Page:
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Infrastructure as a Service Series: An Overview of Windows Azure Virtual Network

We announced the preview of Windows Azure Virtual Network on June 6. In this blog post, we wanted to take a deeper look at this brand new feature and explain it further in the context of other cross-…

We announced the preview of Windows Azure Virtual Network on June 6. In this blog post, we wanted to take a deeper look at this brand new feature and explain it further in the context of other cross-premises networking features that already exist in Windows Azure.

Prior to the release of Windows Azure Virtual Network, you had a range of options to connect your on-premises IT environment with the public cloud. You were able to use SQL Data Sync for synchronizing databases, ServiceBus for application-level connectivity, and Windows Azure Connect for securely connecting machines at an IP level. Now, with Windows Azure Virtual Network, we’re enhancing our cross-premises connectivity stack further by allowing you to set up site-to-site connectivity, much like you’d set up a branch office network and connect your corporate network to it using VPN gateways.

Here’s a visual representation of our cross-premises connectivity stack with the release of the Virtual Network service:


With this new capability, you can now create a logically isolated private environment in Windows Azure, and connect it to your corporate datacenter using a secure VPN tunnel. Once set up, your isolated Windows Azure environment can function as a logical extension of your corporate network.

Create a Virtual Private Network in Windows Azure

You can create a private network (called a Virtual Network, or VNET for short) in the Windows Azure environment within which you’re able to define private IP address ranges. Within a VNET, you also have the choice of creating logical subnets and specifying a DNS that virtual machines will use. When virtual machines or role instances are launched inside a VNET or a subnet, they’re automatically assigned the IP address from the range you specify. A thing to note here is that VNETs are logically isolated from each other, so your private IP addresses do not collide with another customer’s private IP addresses even though they might be the same.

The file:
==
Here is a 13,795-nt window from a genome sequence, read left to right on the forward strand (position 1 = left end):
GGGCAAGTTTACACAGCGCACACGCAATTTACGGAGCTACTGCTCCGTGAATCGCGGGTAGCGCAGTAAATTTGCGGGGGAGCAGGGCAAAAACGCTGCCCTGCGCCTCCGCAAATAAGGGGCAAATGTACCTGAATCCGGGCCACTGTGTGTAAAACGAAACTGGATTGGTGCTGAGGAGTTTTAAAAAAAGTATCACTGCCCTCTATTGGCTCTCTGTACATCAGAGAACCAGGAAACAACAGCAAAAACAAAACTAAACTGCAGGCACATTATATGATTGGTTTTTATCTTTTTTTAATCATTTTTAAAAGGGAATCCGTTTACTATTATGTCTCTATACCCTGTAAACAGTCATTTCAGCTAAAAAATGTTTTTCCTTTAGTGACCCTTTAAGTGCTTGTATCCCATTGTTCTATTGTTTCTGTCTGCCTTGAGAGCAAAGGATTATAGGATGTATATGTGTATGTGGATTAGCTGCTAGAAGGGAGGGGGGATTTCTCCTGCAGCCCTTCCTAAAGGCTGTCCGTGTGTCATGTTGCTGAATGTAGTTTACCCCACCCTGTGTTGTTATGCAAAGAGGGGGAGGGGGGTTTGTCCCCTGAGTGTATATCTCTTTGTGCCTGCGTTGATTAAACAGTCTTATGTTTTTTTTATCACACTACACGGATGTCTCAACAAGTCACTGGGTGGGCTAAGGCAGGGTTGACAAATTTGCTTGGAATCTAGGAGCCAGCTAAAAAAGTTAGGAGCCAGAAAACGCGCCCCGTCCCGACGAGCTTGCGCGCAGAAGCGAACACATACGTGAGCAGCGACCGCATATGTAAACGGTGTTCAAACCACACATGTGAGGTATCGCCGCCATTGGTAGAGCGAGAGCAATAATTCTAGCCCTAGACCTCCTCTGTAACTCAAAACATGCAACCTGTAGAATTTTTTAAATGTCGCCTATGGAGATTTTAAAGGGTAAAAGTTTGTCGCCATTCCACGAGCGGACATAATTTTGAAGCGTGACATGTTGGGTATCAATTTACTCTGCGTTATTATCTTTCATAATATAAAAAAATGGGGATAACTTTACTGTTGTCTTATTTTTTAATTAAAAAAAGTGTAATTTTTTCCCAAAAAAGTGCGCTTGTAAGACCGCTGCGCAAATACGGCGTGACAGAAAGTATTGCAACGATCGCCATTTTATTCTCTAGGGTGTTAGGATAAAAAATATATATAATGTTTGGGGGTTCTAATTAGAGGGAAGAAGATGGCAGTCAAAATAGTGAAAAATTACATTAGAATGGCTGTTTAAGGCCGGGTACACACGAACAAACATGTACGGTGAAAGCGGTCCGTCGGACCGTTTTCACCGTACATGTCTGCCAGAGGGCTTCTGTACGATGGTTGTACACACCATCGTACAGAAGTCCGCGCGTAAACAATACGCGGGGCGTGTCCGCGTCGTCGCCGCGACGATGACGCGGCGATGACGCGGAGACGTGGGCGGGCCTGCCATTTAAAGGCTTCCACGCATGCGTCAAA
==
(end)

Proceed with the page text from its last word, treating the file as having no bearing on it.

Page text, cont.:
Creating a tunnel to your Virtual Network

Once you’ve created a VNET, you have the option to connect it securely to your on-premises network through a standard IPSEC VPN tunnel. If you choose to do this, a VPN gateway will automatically be provisioned for you in Windows Azure. Then, all you have to do is to configure your on-premises VPN gateway to finish setting up the tunnel.  

With the functionality that Windows Azure Virtual Network provides, we think you’ll be able to address a variety of hybrid cloud scenarios like building ‘virtual’ extensions to your datacenter, or running some parts of your application in the Cloud and others in your local datacenter.  For example, you can now domain join virtual machines running in Windows Azure to an on-premises AD, and you can run intranet-facing Sharepoint in Windows Azure.

 “Great, so both Virtual Network and Connect allow me to create secure cross-premises IP level connections. What’s the difference?” you might ask. 

Setting up and Managing a Virtual Network

You can create a VNET in Windows Azure through the management portal in a fairly simple manner. The following video explains how to setup a VNET, assign IP address ranges and then create a connection with your on-premises network.

We hope you’ll like the Windows Azure Virtual Network capability. Click here for more information and tutorials on creating and managing virtual networks in Windows Azure.

– Authors,

    Venkat Gattamneni, Sr. Product Marketing Manager, Windows Azure

    Jason Chen, Principal Program Manager, Windows Azure